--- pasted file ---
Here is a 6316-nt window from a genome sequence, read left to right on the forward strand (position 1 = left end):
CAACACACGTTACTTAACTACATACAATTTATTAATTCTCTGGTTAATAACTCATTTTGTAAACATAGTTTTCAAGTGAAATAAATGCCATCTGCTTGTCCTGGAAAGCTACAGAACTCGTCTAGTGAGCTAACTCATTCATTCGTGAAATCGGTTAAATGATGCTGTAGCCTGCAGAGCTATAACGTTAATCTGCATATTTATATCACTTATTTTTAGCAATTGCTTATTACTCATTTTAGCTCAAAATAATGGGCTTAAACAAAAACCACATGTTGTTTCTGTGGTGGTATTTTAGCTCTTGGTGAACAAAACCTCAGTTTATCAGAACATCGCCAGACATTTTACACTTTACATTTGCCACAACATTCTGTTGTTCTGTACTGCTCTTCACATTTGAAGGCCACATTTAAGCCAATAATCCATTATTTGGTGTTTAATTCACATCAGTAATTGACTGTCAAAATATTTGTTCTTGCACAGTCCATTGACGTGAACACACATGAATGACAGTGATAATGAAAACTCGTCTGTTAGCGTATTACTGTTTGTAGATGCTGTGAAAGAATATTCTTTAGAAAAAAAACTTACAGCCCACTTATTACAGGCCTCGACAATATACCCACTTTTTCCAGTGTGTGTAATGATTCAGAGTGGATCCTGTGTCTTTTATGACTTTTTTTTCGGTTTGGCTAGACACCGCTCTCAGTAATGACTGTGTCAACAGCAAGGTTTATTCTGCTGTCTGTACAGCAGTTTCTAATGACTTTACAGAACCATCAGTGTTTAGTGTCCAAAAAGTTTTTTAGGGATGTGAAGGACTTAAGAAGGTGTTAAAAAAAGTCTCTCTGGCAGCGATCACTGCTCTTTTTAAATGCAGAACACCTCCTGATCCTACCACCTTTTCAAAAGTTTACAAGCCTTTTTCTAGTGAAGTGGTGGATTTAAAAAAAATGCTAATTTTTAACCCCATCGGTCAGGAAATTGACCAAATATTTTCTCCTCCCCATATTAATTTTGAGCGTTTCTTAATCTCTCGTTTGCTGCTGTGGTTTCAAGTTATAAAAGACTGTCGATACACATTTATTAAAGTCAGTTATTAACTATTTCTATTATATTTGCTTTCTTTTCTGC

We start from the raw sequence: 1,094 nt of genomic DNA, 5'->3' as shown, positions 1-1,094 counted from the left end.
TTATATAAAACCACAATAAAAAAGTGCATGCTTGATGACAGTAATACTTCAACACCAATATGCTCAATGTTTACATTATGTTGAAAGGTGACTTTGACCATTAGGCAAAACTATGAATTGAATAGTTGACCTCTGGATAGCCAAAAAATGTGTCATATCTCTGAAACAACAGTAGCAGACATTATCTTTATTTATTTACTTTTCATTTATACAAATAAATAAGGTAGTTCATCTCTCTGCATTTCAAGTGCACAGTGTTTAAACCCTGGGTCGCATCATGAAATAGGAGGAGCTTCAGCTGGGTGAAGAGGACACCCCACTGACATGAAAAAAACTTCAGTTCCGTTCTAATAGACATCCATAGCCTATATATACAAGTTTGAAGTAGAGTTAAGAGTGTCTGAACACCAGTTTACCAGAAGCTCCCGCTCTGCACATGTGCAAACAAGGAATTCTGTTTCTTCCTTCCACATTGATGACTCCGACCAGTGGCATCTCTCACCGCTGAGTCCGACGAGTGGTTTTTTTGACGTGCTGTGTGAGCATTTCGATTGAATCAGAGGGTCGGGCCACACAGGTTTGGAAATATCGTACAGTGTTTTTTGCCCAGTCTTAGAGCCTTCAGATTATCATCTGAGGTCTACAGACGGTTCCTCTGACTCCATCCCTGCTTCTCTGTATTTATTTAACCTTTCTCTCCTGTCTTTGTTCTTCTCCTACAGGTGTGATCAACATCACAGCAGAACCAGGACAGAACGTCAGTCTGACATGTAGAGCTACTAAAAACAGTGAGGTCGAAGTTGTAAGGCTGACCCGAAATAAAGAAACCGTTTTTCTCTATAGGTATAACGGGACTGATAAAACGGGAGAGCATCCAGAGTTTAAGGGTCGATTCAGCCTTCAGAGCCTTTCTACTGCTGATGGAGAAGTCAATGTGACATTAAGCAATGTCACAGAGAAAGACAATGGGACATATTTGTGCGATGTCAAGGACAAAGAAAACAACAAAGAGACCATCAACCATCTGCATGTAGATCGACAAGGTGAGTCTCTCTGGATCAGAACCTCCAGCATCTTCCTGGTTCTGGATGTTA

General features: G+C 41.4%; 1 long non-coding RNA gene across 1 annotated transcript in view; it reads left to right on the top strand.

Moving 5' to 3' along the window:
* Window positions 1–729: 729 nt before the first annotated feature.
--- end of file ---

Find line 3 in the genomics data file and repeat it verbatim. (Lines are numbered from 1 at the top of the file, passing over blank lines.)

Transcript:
We start from the raw sequence: 1,094 nt of genomic DNA, 5'->3' as shown, positions 1-1,094 counted from the left end.